Trump prepared to 'support Israeli attack on Iran': Bolton

Trump was prepared to 'support Israeli attack on Iran': Bolton
4 min read
23 June, 2020
Bolton was fired by Trump as National Security Adviser almost a year ago.
Bolton, 71, has long been a controversial player in Washington. [Getty]

US President Donald Trump was ready to back Israeli military action against Iran in 2017, according to former US national security adviser, John Bolton.

These allegations detailed in Bolton's book published on Tuesday, The Room Where It Happened, expose how the then security adviser suggested to Trump that the White House use "force" against Iran.

"On Iran, I urged [Trump] that he press ahead to withdraw from the nuclear agreement and explained why the use of force against Iran's nuclear programme might be the only lasting solution," Bolton wrote.

Trump allegedly responded that he would back an Israeli attack against the Islamic Republic if it came to it.

"'You tell Bibi that if he uses force, I will back him. I told him that, but you tell him again,' Trump said, unprompted by me," writes Bolton.

He also recounts a conversation with Russian President Vladimir Putin in 2018, where Bolton justified the US withdrawal from the Iran nuclear deal signed under Barack Obama's presidency.

Bolton recounted arguing that Iran was not in compliance with the deal, citing the "connection between Iran and North Korea on the reactor in Syria the Israelis had destroyed in 2007" and claiming both proliferators were being "carefully watched" for any further cooperation.

Putin dismissed the ability of Israel to attack Iran, due to regional alliances, Bolton said in the book.

"Israel, he said, could not conduct military action against Iran alone because it didn't have the resources or capabilities, especially if the Arabs united behind Iran, which was preposterous," Bolton wrote.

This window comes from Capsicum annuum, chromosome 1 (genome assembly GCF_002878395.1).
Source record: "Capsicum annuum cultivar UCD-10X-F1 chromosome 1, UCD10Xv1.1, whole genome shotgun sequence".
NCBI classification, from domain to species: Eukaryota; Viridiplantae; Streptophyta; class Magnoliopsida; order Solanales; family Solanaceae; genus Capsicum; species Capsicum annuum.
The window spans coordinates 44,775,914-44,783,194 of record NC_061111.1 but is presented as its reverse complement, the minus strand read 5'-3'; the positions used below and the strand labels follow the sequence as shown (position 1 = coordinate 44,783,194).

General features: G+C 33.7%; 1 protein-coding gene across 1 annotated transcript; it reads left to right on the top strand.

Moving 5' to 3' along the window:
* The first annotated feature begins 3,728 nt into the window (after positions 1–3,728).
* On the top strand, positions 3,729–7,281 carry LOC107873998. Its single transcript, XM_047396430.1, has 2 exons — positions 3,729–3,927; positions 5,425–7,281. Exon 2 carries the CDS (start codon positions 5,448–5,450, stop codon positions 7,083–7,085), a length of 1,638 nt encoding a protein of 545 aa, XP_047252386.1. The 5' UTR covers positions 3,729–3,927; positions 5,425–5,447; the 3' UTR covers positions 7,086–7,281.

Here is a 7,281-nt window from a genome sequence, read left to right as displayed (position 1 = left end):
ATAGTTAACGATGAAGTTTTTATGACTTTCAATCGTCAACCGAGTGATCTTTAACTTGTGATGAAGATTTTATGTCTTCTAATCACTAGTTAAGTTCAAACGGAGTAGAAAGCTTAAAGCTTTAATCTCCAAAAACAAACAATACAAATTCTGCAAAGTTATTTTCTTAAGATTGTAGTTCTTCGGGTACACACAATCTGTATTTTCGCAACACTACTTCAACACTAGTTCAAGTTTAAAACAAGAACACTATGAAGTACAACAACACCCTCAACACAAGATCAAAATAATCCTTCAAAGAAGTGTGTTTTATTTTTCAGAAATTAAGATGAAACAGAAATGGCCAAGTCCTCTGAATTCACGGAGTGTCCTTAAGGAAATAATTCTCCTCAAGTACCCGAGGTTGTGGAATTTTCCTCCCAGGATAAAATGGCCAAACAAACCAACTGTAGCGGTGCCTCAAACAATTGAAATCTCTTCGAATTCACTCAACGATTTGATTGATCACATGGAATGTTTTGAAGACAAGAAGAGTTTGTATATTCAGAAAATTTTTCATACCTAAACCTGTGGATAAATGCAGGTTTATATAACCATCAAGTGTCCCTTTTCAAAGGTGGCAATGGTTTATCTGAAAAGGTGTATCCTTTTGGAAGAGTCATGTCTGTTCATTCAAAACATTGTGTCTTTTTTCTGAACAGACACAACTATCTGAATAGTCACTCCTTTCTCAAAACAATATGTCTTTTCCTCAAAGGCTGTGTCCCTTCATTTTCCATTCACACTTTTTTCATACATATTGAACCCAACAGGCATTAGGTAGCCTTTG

Bolton was fired by Trump almost a year ago, and after his request to halt the publication of the book was denied by a judge, the President Tweeted that Bolton was a "wacko", slamming the book for it being "made up of lies and fake stories".

According to "The Room Where It Happened", Bolton claimed Trump's senior adviser, and son-in-law, Jared Kushner blocked calls from Netanyahu to Trump.

Kushner allegedly wanted to stop the Israeli prime minister from convincing Trump to cancel a summit with the Iranian Foreign Minister Mohammad Javad Zarif.

"Kushner was on the phone to David Friedman, US Ambassador to Israel, telling Friedman that he was not going to allow Netanyahu's call to go through.

"When he hung up, Kushner explained he had stopped this and an earlier effort by Netanyahu because he didn't think it was appropriate for a foreign leader to talk to Trump about whom he should speak to. These people had an attention span no longer than the deal in front of them," wrote Bolton.

Secretary of State Mike Pompeo said that Bolton's account is comparable to National Security Agency whistleblower, Edward Snowden, and his disclosure of state-backed mass surveillance of US citizens.

"Frankly, the information he has released puts criminal liability squarely on him," the top US diplomat told Fox News.

Bolton decried Trump’s presidency to ABC News: "I don't think he's fit for office. I don't think he has the competence to carry out the job. I don't think he's a conservative Republican. I'm not going to vote for him in November. I'm certainly not going to vote for Joe Biden either. I'm going to figure out a conservative Republican to write in."

Bolton's book has also been criticised by both Republicans and Democrats.

US Democratic Congressman, Hakeem Jeffries, called Bolton a "political opportunist and a profiteer" due to his lack of participation in providing evidence during the impeachment inquiry against the President.

Tim Scott, a US Republican Senator, claimed Bolton is monetising this book sale. He added: "The problem is that when you’re putting it in a book, you're not putting yourself in a position to be cross-examined."

Bolton, 71, has long been a controversial player in Washington, with former president George W Bush bypassing the Senate to appoint him ambassador to the United Nations.

An unapologetic campaigner for the Iraq war who has mused about bombing Iran and North Korea, the Yale-educated lawyer initially seemed an unlikely match for the domestic-focused Trump.

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